The newly independent People's Republic of South Norwood has told the people of Scotland: "vote yes and join the fun".

And world's youngest and second smallest nation - sort of - is plotting a special relationship with their fellow former Brits, should the Scots vote to break away from the United Kingdom in today's referendum.

More than 53 per cent of voters chose to break away from Croydon Council and form the People's Republic of South Norwood in Friday's polls.

Just under 32 per cent wanted to remain part of Croydon, while 15 per cent called for a union with an independant Scotland, should tonight's count fall in favour of the "yes" camp.

Jason Cooper, associate of the South Norwood Tourist Board, which organised last Friday's referendum, urged the Scots to break free from the union. 

He said: "I hope they do. I would say to them, come and join the fun. We are having a great time. I hope they break away from the control of Westminster."

And Scottish First Minister Alex Salmond can expect contact from South Norwood should his country's vote for independance.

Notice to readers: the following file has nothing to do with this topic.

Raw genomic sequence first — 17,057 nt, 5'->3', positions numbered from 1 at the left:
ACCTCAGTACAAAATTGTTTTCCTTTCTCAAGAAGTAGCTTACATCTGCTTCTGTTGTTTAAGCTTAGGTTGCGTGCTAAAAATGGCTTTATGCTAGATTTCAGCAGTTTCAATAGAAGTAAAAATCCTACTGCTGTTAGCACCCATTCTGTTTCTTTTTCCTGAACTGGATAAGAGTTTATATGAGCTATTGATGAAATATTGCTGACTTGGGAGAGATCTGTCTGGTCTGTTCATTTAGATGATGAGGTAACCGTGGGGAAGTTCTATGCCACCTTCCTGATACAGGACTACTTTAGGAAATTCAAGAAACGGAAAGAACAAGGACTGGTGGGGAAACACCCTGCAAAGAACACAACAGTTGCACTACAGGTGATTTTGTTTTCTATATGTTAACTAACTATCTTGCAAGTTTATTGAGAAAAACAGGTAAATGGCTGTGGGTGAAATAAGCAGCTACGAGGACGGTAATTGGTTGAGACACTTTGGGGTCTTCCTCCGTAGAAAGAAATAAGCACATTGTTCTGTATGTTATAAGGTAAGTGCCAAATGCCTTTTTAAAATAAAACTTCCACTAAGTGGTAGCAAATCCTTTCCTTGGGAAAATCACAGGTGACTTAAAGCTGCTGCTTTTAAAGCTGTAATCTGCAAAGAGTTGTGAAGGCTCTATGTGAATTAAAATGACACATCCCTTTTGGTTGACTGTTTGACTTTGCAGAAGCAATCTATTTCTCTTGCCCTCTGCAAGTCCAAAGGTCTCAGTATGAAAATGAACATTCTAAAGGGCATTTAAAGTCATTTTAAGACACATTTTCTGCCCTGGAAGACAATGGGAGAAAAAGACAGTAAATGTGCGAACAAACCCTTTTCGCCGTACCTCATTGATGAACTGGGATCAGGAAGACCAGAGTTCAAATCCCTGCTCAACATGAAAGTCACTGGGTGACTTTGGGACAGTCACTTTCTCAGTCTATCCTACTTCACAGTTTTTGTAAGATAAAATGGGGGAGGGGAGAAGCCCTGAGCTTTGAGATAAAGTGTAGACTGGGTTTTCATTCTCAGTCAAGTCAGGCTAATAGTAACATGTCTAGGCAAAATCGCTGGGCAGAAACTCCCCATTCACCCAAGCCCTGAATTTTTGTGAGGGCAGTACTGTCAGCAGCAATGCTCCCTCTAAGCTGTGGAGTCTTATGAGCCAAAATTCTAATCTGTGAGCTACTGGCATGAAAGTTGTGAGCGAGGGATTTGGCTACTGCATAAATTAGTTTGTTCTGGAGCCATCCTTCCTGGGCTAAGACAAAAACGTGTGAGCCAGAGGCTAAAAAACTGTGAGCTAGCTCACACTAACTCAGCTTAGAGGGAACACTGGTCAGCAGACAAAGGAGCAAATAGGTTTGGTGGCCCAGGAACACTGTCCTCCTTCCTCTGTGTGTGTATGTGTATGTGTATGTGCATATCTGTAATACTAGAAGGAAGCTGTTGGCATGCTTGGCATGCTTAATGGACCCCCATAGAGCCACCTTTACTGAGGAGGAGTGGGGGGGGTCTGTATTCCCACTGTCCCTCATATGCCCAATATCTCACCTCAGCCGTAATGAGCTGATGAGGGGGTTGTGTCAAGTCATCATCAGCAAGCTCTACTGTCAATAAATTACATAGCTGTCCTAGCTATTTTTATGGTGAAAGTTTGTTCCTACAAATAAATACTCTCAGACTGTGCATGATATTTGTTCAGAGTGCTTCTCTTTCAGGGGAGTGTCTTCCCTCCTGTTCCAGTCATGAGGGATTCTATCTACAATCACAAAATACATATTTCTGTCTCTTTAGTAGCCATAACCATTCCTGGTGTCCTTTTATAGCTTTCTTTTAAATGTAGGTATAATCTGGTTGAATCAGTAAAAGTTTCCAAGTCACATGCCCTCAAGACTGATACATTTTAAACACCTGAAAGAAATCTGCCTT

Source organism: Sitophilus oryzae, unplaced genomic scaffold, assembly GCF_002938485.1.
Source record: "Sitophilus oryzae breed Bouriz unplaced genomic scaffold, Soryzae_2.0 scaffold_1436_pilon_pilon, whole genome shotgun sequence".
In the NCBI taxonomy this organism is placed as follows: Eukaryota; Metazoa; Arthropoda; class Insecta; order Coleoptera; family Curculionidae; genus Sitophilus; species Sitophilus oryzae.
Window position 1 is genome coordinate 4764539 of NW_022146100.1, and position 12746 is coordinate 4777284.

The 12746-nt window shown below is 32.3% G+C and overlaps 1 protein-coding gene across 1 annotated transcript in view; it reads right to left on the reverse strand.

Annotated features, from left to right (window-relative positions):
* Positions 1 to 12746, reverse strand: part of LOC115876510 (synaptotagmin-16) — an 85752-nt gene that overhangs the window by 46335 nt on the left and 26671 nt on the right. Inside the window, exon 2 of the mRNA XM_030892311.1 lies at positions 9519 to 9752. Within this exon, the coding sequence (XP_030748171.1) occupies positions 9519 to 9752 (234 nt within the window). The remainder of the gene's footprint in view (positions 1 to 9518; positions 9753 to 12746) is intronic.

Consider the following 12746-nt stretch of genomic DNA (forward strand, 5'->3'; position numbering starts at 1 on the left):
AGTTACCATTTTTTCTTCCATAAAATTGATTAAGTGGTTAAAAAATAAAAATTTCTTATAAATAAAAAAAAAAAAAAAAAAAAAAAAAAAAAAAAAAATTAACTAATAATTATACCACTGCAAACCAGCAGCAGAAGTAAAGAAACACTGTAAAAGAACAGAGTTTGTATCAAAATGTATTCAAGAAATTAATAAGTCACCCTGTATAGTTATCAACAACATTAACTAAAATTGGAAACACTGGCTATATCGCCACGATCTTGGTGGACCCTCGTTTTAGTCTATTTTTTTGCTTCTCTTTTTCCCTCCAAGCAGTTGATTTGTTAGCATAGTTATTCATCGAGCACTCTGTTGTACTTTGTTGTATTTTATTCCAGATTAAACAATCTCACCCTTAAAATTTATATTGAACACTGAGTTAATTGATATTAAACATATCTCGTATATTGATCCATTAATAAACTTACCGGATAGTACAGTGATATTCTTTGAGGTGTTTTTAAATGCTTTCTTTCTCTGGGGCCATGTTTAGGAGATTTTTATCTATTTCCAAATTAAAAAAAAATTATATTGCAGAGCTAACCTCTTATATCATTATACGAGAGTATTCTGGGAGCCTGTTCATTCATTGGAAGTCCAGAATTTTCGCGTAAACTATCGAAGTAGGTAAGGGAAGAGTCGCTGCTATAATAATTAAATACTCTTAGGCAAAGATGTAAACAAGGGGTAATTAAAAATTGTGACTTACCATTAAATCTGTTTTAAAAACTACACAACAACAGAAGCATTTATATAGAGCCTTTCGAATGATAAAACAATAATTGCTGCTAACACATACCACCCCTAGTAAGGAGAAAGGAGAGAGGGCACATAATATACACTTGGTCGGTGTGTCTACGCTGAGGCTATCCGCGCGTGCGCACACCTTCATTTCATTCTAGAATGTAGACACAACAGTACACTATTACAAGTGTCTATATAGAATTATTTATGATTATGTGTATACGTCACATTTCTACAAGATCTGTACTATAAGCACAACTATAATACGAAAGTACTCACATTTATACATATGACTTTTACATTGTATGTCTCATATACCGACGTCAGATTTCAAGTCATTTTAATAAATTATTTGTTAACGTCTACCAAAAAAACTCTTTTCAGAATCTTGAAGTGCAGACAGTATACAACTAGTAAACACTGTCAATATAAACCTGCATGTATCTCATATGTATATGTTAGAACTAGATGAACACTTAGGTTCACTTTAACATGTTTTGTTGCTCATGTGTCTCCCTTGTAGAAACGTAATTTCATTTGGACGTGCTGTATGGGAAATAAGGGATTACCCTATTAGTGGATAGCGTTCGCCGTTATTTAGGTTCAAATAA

Mr Cooper said: "We will certainly be sending a letter because I think there is potential for a special relationship. I think Scotland and South Norwood have a lot in common."

The South Norwood Tourist Board is to hold a public meeting tonight to discuss the next steps after Friday's vote. 

On the agenda is how to reclaim works of art from Croydon Council and the design of a national flag.

The issue of currency will also be discussed, although Mr Cooper believes South Norwood may not even need one.

He said: "I would personally advocate a return to the bartering system. It should be about decency and respect for each rather than materialism."